UKHS – One of the things I really admired about your film was the simplicity of the horror. It brings to mind a different era of genre filmmaking where the fear resided in the mind of the viewer, rather than being spelled out on screen. Was this your intention from the beginning? Also, how keen were you to adopt the found footage style of filmmaking?
Mark Ezra – My usual modus operandi is to have a crackling good opening scene that sets the mood for the rest of the movie and then I pepper the story with some great shockers every few minutes. The ‘found footage’ style restricts this as, if one remains authentic, one can only see the material either witnessed or shot by the victims. The story inevitably becomes more ‘psychological’ and subtle. I was interested in trying to make this work on a very limited budget. In retrospect, it would have made more sense to shoot the film in a traditional way and include more shocking scenes. It would not have cost any more.
UKHS – I read a great interview with you by Justin Kerswell back in July 2011 at the time of the Slaughter High reissue. You mention during it that House Swap was pending, but why has it taken so long to be released?
Mark Ezra – I tried the festival route at first (it won at the Los Angeles Cinema Festival of Hollywood) but the whole way films got marketed and sold was changing while I was making the film. The DVD market has pretty well collapsed. My sales agent, Imagination of Beverly Hills, got some early sales in Europe – it did well in French-speaking territories – but the UK sale was achieved later.
UKHS – Credit to 101 Films for releasing the film, but the title change to You Are Not Alone as well as the rather generic artwork frustrates me as the quality of the movie far exceeds such ‘conveyor belt’ distribution. Are you just pleased it’s released though? You seemed surprised when I emailed you to say so!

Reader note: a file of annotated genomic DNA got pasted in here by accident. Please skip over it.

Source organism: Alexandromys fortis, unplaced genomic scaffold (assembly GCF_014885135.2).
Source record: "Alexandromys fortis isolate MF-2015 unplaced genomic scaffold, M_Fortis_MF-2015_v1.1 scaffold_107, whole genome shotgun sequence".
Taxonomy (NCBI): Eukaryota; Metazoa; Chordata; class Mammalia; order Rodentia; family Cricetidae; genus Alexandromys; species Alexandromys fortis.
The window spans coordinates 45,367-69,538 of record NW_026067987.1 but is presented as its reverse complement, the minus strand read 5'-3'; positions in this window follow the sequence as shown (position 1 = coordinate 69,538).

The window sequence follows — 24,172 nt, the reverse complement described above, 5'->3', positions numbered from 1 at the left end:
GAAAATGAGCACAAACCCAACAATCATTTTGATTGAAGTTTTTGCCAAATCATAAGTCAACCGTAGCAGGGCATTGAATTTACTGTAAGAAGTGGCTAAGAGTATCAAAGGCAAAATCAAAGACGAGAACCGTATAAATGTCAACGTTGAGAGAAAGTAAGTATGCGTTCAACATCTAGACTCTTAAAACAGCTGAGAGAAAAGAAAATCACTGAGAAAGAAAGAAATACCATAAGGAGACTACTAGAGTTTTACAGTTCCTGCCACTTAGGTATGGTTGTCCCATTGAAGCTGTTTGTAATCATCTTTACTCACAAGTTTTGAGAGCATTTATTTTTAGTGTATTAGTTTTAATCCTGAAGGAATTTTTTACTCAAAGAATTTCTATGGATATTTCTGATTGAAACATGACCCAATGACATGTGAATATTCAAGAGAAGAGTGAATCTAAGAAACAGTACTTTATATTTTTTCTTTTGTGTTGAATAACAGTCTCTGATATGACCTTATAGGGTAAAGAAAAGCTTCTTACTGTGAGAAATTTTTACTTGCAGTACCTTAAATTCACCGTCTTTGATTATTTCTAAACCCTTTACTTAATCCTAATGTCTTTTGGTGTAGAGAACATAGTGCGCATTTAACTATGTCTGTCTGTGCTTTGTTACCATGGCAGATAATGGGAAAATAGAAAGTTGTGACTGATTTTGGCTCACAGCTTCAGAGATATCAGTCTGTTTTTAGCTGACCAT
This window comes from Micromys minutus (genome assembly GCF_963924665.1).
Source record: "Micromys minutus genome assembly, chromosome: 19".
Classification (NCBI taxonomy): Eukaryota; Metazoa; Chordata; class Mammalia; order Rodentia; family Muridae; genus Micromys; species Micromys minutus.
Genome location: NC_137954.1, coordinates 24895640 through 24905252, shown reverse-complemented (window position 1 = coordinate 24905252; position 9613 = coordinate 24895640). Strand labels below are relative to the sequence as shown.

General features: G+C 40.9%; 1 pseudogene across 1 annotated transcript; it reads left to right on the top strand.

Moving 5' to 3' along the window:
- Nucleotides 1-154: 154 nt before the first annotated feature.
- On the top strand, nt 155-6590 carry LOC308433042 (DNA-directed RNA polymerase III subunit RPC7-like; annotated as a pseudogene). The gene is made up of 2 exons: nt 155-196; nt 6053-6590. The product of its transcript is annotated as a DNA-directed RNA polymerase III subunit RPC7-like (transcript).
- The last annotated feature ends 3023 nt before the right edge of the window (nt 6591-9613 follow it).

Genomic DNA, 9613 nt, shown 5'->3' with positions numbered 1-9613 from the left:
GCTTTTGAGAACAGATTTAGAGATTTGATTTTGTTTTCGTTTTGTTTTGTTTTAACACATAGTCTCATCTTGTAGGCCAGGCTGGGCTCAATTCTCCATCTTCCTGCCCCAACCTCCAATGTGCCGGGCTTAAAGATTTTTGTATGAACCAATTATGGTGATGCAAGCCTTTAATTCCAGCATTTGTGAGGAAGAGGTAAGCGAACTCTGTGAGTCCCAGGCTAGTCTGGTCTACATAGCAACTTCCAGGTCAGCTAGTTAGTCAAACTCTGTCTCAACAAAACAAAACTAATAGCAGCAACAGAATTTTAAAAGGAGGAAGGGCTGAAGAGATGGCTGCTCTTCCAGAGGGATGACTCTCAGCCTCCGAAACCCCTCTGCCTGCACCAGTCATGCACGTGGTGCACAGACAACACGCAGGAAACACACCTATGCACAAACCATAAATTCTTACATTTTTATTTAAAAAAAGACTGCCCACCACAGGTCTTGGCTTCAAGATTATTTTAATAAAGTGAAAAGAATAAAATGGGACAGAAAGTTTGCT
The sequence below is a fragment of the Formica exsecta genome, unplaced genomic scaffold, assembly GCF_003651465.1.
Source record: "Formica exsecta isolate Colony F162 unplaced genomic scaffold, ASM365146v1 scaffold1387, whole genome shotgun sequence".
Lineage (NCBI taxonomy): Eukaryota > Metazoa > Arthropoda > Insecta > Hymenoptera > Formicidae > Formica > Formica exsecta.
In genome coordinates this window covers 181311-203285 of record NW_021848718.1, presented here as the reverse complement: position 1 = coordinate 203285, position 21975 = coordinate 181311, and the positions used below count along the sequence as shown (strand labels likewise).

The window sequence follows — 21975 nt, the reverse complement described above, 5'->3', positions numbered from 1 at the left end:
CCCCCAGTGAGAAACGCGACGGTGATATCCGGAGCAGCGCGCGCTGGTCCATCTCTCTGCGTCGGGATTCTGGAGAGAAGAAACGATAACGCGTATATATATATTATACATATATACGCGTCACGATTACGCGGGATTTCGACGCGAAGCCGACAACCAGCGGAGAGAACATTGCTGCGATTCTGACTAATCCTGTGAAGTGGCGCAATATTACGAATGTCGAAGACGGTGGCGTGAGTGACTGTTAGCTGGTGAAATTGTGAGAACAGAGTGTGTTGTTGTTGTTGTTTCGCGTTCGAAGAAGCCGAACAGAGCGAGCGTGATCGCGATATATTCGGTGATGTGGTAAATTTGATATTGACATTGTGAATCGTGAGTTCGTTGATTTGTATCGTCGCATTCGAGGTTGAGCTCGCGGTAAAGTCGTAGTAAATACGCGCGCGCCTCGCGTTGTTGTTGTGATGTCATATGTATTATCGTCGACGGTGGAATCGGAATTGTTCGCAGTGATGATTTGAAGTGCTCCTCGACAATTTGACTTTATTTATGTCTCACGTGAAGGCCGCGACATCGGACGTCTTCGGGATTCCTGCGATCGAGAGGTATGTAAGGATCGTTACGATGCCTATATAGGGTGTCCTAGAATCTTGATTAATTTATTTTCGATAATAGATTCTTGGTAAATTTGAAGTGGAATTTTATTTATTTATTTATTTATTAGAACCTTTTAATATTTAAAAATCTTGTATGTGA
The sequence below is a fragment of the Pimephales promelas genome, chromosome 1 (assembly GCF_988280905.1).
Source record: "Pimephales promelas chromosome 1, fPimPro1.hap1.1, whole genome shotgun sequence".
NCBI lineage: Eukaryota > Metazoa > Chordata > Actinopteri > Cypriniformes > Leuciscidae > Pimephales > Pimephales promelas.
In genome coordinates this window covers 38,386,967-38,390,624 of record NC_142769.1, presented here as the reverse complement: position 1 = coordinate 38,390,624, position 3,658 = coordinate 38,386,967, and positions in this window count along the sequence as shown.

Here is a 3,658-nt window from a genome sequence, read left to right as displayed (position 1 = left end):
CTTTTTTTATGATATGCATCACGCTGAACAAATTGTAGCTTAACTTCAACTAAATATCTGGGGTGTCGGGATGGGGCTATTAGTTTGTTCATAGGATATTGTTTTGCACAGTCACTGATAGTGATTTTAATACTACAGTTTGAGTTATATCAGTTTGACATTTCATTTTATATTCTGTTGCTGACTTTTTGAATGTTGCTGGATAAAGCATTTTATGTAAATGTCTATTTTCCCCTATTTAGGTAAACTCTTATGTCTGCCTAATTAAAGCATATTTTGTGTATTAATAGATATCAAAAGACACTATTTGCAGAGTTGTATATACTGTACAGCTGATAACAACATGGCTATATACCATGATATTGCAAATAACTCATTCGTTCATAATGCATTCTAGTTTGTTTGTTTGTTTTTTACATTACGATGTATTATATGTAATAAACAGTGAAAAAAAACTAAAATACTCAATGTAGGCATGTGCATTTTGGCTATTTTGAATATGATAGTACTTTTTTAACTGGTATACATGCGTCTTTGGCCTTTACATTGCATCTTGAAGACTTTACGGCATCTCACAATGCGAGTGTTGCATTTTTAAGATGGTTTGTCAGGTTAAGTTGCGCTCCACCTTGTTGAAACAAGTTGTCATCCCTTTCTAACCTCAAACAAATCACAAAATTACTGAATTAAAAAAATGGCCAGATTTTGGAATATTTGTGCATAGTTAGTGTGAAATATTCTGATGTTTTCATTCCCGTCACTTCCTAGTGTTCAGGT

Mark Ezra – Why 101 only released it now I don’t know. Better late than never. I am grateful to 101 for getting it out. However, there is a general lack of communication between film-makers and distributors (probably because distributors generally find film-makers demanding and difficult…who would credit it?!) I would have been happy to help them publicize it. Perhaps they thought I was in the US and hard to reach.
UKHS – One of your films that is infuriatingly difficult to track down is Savage Hearts (1996). Richard Harris, Maryam d’Abo, Jerry Hall… such a great cast. Do you think it will see a DVD release at any point?
Mark Ezra – Savage Hearts came out on VHS at the time. We achieved some good sales with it at Cannes, and Variety gave it a terrific review. It also did well theatrically in some territories. However it surfaced in a hacked-down version in some countries, which has led to my getting some stinker reviews on IMDB. The long version gets great reviews. It’s as if they are two completely different films. I can’t see it getting a DVD release 20 years later. There simply isn’t the market anymore.
UKHS – What’s next for you Mark? I see you have your own production company – Winged Lion – is it just a case of seeing what projects create interest from investors and such like that determines your next move, or do you have anything more personal you have a yearning to develop?
Mark Ezra – There are several projects I’ve developed over the years – including a really great Horror. However my main investors don’t appreciate the Horror genre, and my Thrillers are generally too expensive without a DVD market to support them if they don’t perform well enough theatrically. All independent film-makers are finding this same problem and are moving into high end TV – where there is a great deal of competition unless you produce something that really stands out. I have money promised for a series, but when writing 8 hours of TV it is hard to sustain the quality. I’m working on it though…
UKHS – Well, I wish you every success in the future and thanks for taking the time out to answer some questions.
You Are Not Alone as it’s now known is available from all the usual retailers. Ignore the title, ignore the sleeve – this is an excellent independent British horror that demands further investigation.